Water delivery in the inner solar nebula: Monte Carlo simulations of forsterite hydration

Martina D'Angelo, Stephanie Cazaux, Inga Kamp, Wing-Fai Thi, Peter Woitke

Research output: Contribution to journalArticlepeer-review

8 Citations (Scopus)


Context:  Endogenous or exogenous, dry or wet, various scenarios have been so far depicted for the origin of water on our Solar Systems rocky bodies. Hydrated silicates found in meteorites and in interplanetary dust particles together with observations of abundant water reservoirs in the habitable zone of protoplanetary disks are evidences that support aqueous alteration of silicate dust grains by water vapor condensation in a nebular setting.

Aims:  We investigate the thermodynamics (temperature and pressure dependencies) and kinetics (adsorption rates and energies, surface diffusion and cluster formation) of water adsorption on surfaces of forsterite grains, constraining the location in the solar nebula where aqueous alteration of silicates by water vapor adsorption could occur efficiently and lead to the formation of phyllosilicates. We analyze the astrophysical conditions favorable for such hydration mechanism and the implications for water on solid bodies.

Methods:  The protoplanetary disk model (ProDiMo) code is tuned to simulate the thermochemical disk structure of the early solar nebula at three evolutionary stages. Pressure, temperature and water vapor abundance within 1 au from the protosun were extracted and used as input for a Monte Carlo code to model water associative adsorption using adsorption energies that resemble the forsterite [100] crystal lattice.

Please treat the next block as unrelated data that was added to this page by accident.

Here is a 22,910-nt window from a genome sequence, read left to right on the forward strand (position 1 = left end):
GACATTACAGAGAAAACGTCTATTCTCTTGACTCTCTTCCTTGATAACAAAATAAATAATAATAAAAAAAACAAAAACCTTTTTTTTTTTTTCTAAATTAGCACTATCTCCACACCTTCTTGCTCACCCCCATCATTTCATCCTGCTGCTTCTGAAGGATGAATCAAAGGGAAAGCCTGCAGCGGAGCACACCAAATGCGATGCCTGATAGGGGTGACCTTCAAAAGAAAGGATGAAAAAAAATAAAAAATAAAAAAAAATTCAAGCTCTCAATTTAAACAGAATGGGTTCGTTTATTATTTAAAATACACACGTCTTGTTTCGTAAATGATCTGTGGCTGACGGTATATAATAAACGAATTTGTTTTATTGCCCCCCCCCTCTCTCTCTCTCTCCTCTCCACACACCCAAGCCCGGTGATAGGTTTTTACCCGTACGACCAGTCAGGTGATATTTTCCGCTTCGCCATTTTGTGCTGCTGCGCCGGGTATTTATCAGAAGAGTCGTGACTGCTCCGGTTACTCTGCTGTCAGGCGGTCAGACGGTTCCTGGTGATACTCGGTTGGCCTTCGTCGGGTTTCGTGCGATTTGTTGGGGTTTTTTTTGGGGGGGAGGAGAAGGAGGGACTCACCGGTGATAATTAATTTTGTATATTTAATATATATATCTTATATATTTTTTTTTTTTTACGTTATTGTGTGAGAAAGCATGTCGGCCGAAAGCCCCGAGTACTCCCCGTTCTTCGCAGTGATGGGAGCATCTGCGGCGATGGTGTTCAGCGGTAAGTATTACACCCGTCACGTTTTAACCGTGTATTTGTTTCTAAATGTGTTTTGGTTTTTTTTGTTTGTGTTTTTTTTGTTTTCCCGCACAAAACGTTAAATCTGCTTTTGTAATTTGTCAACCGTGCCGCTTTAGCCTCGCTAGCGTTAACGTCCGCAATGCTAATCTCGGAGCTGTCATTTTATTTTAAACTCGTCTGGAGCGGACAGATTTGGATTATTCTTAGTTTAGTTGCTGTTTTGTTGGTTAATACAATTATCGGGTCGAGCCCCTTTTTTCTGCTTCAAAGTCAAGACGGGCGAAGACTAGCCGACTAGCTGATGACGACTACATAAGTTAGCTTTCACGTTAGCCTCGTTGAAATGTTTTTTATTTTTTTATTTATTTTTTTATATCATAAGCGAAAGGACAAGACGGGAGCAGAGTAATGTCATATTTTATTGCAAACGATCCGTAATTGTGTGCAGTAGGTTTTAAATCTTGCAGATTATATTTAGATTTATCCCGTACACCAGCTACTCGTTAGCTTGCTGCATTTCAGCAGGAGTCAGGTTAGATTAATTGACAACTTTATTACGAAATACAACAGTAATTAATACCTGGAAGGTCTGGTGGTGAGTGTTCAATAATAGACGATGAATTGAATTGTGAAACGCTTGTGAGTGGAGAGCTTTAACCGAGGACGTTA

Results:  Hydration of forsterite surfaces by water vapor adsorption could have occurred within the nebula lifetime already at a density of 108 cm3, with increasing surface coverage for higher water vapor densities. Full surface coverage is attained for temperatures lower than 500 K, while for hotter grain surfaces water cluster formation plays a crucial role. Between 0.5 and 10 number of Earth’s oceans can arise from the agglomeration of hydrated 0.1 μm grains into an Earth-sized planet. However, if grain growth occurs dry and water vapor processes the grains afterwards, this value can decrease by two orders of magnitude.

Conclusions: This work shows that water cluster formation enhances the water surface coverage and enables a stable water layer to form at high temperature and low water vapor density conditions. Finally, surface diffusion of physisorbed water molecules shortens the timescale for reaching steady state, enabling phyllosilicate formation within the solar nebula timescale.
Original languageEnglish
Article numberA208
Number of pages13
JournalAstronomy & Astrophysics
Publication statusPublished - 20 Feb 2019


  • Solar nebula
  • Water absorption
  • Protoplanetary disks model
  • Meteorites hydration
  • Water cluster
  • Monte Carlo code
  • Earth's water


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